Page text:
NYC is set to embark on two major expansion projects that will transform transportation and create more open space in Lower Manhattan.
As part of Governor Andrew Cuomo’s $306 billion infrastructure plan to revitalize New York, the Port Authority Bus Terminal will be replaced. The plan provides for a nearly 40 percent increase in transit rider capacity and the new terminal will be designed to serve 100 percent electric bus fleets.
Additionally, plans were revealed last week to overhaul the Union Square-14th Street area into New York City’s most accessible space.
In September 2019 a town hall was held where residents complained that the nation’s largest bus terminal causes terrible traffic congestion and poor air quality in Midtown Manhattan and needs to be improved or moved. Well, it looks like the state has heeded their requests.
Manhattan Borough President Gale Brewer told Our Town she loves the plan, and the main concern of the community is getting the empty buses off the street.
“We need a new bus station,” Brewer said. “Once you have a plan like this you want to make sure that everything that’s promised happens. The Port Authority deserves a lot of credit. We’ve also been working with the people in New Jersey and they’re pleased.”
The new plan for the new Midtown Bus Terminal includes:
* The complete replacement of the existing terminal building on 8th Avenue for commuter bus services with a state of the art facility.
* A bus storage and staging building between 9th and 10th Avenues that removes buses from congested city streets.
* The storage and staging building also will include additional capacity to handle intercity buses that currently load and unload on city streets, reducing congestion and foot traffic from local streets.
* New bus ramp infrastructure between 10th and 11th Avenues enabling direct bus access from the Lincoln Tunnel to both the new staging and storage building and to the new terminal.
* Approximately three and a half additional acres of new green space in the community between 9th and 10th Avenues created by decking over sections of the Dyer Avenue entrance to the Lincoln Tunnel. Those areas will serve as temporary staging locations during early phases of construction and will be transformed for public green space at the completion of the construction project.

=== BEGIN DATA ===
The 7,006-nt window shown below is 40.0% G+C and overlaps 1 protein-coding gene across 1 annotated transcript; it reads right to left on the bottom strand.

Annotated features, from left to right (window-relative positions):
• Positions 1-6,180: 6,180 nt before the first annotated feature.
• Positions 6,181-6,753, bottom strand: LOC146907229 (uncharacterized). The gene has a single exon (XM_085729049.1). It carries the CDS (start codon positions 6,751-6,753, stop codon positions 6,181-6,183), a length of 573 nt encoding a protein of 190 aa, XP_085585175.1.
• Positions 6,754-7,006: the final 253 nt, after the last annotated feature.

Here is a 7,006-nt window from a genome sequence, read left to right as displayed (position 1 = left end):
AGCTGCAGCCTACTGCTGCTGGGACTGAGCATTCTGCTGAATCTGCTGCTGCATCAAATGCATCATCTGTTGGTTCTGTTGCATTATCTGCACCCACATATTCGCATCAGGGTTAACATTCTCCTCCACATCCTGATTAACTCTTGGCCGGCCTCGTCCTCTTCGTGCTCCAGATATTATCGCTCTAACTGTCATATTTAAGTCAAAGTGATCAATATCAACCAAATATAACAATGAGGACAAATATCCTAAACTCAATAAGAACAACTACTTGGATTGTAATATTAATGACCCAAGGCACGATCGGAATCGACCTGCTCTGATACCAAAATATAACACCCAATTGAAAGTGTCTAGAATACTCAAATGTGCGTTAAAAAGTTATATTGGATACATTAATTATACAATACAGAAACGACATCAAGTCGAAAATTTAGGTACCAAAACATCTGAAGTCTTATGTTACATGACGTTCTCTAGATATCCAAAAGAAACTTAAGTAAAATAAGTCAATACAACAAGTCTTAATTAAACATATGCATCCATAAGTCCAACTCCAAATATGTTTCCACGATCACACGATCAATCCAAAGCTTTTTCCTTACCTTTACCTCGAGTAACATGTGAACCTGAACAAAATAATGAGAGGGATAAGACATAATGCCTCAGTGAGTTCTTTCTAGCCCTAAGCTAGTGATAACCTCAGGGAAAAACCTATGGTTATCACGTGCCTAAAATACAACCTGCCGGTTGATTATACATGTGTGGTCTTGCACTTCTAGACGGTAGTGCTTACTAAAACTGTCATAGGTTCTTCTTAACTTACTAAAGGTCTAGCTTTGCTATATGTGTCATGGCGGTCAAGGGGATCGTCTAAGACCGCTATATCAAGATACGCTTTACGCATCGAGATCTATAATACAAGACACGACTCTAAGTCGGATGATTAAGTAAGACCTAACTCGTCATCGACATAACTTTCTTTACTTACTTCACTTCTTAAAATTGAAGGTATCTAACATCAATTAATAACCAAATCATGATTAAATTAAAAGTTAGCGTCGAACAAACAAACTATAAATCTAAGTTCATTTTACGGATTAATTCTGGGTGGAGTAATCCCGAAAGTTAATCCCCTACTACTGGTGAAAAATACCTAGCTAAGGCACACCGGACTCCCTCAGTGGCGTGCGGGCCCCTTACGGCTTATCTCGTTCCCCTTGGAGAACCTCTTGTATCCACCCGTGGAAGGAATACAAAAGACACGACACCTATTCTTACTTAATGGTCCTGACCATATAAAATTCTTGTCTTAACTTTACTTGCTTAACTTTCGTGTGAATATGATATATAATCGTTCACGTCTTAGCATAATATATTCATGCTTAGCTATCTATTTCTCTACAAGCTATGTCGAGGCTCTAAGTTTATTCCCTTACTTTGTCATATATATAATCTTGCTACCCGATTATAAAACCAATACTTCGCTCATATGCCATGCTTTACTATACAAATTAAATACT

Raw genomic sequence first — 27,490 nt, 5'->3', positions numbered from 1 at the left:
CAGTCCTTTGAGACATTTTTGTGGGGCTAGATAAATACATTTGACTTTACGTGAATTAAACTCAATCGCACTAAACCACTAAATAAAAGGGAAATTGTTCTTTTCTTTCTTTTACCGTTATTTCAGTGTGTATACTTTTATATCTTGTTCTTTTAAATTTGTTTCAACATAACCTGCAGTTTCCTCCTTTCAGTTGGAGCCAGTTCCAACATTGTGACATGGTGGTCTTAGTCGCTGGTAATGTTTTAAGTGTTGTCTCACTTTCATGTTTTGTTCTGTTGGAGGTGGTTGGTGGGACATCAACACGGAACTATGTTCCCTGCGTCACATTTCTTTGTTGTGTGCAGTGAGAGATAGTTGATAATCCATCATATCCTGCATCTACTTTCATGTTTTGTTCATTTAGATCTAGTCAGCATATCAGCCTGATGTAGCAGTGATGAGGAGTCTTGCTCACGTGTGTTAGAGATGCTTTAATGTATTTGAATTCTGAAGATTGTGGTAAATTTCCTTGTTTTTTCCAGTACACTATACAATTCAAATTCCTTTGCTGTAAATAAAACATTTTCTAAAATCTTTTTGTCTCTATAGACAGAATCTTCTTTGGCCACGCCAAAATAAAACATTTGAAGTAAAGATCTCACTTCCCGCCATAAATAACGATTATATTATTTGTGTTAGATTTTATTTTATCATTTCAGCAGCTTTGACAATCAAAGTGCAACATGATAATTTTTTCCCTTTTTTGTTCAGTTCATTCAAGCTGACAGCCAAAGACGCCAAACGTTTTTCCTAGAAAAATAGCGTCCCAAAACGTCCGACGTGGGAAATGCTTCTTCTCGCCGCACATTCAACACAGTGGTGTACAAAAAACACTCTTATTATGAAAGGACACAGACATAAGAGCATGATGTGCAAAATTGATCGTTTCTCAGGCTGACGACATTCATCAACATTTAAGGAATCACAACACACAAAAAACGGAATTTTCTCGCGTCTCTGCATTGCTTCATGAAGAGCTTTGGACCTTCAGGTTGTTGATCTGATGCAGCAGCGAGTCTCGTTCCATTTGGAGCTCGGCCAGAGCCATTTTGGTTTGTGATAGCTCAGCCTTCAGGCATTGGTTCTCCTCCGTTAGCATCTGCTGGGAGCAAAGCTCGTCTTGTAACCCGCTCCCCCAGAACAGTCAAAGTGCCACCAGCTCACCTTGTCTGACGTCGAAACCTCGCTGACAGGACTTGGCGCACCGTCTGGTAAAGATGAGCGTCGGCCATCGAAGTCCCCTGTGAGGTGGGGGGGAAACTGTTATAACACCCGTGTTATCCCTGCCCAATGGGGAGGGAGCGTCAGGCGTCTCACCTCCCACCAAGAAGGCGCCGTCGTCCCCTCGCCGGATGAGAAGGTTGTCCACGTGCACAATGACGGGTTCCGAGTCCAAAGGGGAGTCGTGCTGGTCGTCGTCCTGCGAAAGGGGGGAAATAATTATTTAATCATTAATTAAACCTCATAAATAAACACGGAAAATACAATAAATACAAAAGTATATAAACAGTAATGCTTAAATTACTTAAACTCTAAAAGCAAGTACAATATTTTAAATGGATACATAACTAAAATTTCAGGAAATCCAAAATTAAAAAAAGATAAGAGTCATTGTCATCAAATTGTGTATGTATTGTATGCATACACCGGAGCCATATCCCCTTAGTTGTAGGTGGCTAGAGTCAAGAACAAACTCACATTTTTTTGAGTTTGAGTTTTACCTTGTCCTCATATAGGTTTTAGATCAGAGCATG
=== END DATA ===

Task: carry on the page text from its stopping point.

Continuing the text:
* Up to four high-rise towers: one on 8th Avenue between 41st Street and 42nd Street; one on 9th Avenue between 40th Street and 41st Street; one on 11th Avenue between 39th Street and 40th Street; and one on 10th Avenue between 39th Street and 40th Street.
The existing terminal was built in 1950 and expanded in 1981. It now serves an estimated 260,000 passenger trips on weekdays, or 23 percent of trans-Hudson trips entering or exiting Manhattan’s central business district, and 8,000 bus movements. Demand is expected to increase by 30 percent, with up to 337,000 weekday passenger trips by 2040.
On Jan. 19, The Union Square Partnership announced the release of the Union Square-14th Street District Vision Plan, a $100 million proposal for the future of the Union Square-14th Street neighborhood that will result in a 33 percent increase in public space.
The proposal would create new parklets, trees, planters, extend sidewalks, enlarge the subway entrance at 16th Street with an escalator and elevator and build a new pathway through Triangle Plaza.
Designed in collaboration with Marvel, the Vision Plan is the culmination of a two-year-long process working with community members, local business leaders, urban designers, landscape architects, transportation experts and city and state agency partners. With over 1,000 individuals engaged at 20 separate engagement events, it was the largest outreach effort in the Partnership’s 45-year history.
Elements of the plan include:
· Transform 14th Street into a world-class boulevard and permanent crosstown transitway
· Streetscape elements including new trees, lighting, trash containers, and pedestrian-friendly “micro parks”
· Enhanced Broadway plaza at 17th Street, the gateway to Union Square and the terminus of the 2.5-mile pedestrian corridor stretching down from Columbus Circle
· Park master plan to address infrastructure such as landscaping and utilities, ADA accessibility, permanent farmer’s market stalls and new subway entrance.
Brewer is also a staunch supporter of this renovation. As a thriving area pre-pandemic, the BP feels this will have a drastic impact citywide and on tourism.
She noted this will get more pedestrians to come to the area, which in turn will create more consumers and help the now struggling restaurants.
“I’m very supportive,” she said. “I think it needed to be done. It’s just an exciting plan. It really jumps in terms of neighborhood activities and greenery. It’s very lovely and creative. It’s got something for everybody.”
“We need a new bus station. Once you have a plan like this you want to make sure that everything that’s promised happens.” Manhattan Borough President Gale Brewer